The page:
KFF Daily Global Health Policy Report

In The News

UNGA Adopts Political Declaration On NCDs; WHO DG Calls For Political Commitment, Domestic Investments, UHC To Reverse Disease Trends

Devex: U.N. meeting on NCDs falls short on hard commitments, civil society say
“The third United Nations high-level meeting on noncommunicable diseases may result in a broader dialogue, but will not likely lead to any immediate new financing or strong global commitments. That’s the main takeaway of civil society experts and advocates who followed the all-day event Thursday, following a busy week for global health issues during the opening of the U.N. General Assembly…” (Lieberman, 9/28).

Intellectual Property Watch: U.N. General Assembly Adopts High-Level Political Declaration On Noncommunicable Diseases
“…At the start of the meeting, the General Assembly adopted the NCD political declaration by acclamation, with no member state objecting. The political declaration includes commitments to reduce NCD mortality by one-third by 2030, and to scale-up funding and multi-stakeholder responses to treat and prevent NCDs…” (Branigan, 9/27).

U.N. News: Chronic illnesses: U.N. stands up to stop 41 million avoidable deaths per year
“…Closing his remarks, [WHO Director-General Tedros Adhanom Ghebreyesus] said that three key things are needed in every country to ‘win the fight against NCDs’ and achieve SDG Target 3.4: political commitment, domestic investment, and universal health coverage so everyone can benefit from health care ‘without worrying about whether they can afford them’…” (9/27).

Additional coverage of the HLM on NCDs is available from Health-e News and Xinhua News (2).

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Some Experts Disappointed By Lack Of Political Will At U.N. HLM On TB

HuffPost: U.N. General Assembly’s High-Level Meeting To End Tuberculosis Could Have Gone Better
“In the lead-up to the first U.N. high-level meeting on tuberculosis on Wednesday, global health experts said the momentum was different, that a turning point was near in the fight against the disease, the world’s top infectious killer. Despite this new sense of engagement, many experts and advocates were disappointed by a lack of political will at the meeting — a state of affairs that has continued for centuries…” (Weber, 9/27).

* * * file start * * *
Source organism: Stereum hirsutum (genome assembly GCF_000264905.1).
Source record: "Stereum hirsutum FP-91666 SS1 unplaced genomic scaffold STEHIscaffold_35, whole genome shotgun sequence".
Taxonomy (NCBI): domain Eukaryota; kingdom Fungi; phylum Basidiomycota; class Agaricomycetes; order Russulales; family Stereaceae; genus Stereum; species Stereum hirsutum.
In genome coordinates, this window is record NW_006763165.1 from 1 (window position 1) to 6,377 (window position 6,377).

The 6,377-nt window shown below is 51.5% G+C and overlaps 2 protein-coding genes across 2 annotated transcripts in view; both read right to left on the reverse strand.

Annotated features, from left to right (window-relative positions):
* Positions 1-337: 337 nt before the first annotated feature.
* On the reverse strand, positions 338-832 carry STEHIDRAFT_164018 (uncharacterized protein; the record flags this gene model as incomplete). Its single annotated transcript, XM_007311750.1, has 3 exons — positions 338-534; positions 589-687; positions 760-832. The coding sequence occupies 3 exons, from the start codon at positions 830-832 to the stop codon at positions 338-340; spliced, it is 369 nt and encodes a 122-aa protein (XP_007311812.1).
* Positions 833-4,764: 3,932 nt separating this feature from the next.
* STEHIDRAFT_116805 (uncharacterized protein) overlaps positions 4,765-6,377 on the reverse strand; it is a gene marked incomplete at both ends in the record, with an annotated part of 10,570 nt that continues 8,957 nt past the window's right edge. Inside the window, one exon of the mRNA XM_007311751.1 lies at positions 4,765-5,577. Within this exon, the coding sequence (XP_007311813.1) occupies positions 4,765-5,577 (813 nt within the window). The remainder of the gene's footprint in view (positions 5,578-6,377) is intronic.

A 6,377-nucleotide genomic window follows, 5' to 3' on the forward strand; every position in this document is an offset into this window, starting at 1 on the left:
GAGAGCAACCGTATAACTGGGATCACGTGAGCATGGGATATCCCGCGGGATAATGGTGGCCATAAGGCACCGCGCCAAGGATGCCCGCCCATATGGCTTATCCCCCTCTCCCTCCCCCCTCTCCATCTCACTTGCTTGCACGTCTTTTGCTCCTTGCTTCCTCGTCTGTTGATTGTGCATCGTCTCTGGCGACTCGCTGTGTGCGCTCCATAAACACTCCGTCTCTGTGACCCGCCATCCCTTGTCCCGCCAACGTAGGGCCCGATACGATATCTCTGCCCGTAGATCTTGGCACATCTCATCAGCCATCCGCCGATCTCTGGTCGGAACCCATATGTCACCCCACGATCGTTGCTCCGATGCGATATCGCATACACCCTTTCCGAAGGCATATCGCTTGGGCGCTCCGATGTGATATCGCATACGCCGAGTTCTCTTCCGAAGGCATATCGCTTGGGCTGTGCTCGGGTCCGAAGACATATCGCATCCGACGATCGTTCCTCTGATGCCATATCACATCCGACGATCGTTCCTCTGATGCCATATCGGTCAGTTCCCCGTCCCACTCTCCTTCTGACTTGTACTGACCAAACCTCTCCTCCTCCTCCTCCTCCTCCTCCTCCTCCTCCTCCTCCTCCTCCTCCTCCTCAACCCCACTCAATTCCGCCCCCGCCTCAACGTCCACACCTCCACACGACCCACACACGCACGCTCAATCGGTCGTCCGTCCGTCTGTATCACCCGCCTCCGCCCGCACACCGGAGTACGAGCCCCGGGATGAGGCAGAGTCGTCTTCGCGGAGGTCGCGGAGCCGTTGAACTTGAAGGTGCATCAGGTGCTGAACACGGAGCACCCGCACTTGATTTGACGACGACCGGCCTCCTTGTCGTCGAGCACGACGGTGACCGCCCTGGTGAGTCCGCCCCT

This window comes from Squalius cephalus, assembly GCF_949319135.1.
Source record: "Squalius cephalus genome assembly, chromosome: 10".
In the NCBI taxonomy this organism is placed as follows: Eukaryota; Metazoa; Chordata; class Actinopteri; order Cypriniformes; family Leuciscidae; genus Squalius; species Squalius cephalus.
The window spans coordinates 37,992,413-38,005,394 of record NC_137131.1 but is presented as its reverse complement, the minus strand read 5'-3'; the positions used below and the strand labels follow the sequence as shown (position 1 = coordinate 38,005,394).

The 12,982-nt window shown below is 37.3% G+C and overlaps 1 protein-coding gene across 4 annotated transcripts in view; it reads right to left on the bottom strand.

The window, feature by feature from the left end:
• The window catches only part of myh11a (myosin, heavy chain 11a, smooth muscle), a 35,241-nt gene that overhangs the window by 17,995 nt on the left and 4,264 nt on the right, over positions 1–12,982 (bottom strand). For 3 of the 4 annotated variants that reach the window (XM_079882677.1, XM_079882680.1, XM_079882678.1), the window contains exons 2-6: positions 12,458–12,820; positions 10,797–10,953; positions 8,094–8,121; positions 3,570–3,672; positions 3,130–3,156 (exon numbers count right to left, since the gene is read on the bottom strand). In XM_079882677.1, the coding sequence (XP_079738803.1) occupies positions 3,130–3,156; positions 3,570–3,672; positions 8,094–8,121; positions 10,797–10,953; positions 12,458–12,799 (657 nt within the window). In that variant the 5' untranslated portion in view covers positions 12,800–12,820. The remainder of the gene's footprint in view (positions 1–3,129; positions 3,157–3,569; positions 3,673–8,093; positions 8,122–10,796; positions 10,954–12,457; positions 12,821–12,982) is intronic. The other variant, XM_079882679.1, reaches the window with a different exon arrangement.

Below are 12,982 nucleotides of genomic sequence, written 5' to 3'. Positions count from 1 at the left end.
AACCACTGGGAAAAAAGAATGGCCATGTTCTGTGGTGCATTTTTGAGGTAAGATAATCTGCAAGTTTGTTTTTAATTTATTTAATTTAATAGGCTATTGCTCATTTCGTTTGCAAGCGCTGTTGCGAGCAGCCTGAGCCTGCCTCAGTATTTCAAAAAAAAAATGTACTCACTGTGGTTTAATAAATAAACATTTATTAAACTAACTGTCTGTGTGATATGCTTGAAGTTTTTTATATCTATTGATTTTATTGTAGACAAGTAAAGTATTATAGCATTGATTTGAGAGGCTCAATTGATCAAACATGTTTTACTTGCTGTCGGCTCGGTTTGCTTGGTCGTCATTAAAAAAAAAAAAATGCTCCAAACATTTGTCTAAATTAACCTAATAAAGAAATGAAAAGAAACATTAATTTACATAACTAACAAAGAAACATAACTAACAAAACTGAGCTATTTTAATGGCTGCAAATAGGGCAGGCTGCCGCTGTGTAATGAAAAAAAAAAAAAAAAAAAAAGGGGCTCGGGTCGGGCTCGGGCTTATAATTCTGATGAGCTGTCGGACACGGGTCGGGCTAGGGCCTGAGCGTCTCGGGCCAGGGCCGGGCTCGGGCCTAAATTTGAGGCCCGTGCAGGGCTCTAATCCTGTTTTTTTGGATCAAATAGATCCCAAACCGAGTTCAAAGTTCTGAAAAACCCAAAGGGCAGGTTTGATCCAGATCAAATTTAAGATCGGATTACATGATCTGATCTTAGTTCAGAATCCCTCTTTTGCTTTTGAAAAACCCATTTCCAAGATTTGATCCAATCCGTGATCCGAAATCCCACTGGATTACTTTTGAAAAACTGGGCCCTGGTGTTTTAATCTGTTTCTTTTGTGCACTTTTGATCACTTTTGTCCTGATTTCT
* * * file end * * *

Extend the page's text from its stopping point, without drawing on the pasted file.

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U.K. Pledges £7.5M For Development Of Shorter TB Treatments

The Telegraph: U.K. pledges funding to speed up TB treatment
“The U.K. government has pledged £7.5million for the development of three new treatments for tuberculosis, the world’s biggest infectious disease killer. International development secretary Penny Mordaunt made the announcement after the high-level meeting on TB, held during the United Nations General Assembly and aimed at ramping up efforts to eradicate the disease. … The £7.5m will go to the non-profit TB Alliance to develop three shorter TB treatments…” (Gulland, 9/27).

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High-Level UNGA Side Event Highlights Conflict-Based Food Insecurity, Hunger

Inter Press Service: Without Food Security, There Is No Peace
“Reversing years of progress, global hunger is on the rise once again and one of the culprits is clear: conflict. A high-level side event during the 73rd session of the United Nations General Assembly brought together U.N. officials, governments, and civil society to assess and recommend solutions to the pressing issue of conflict-based food insecurity. ‘Conflict-related hunger is one of the most visible manifestations to human suffering emerging from war … this suffering is preventable and thus all the more tragic,’ said United States’ Agency for International Development’s (USAID) Administrator Mark Green…” (Yakupitiyage, 9/27).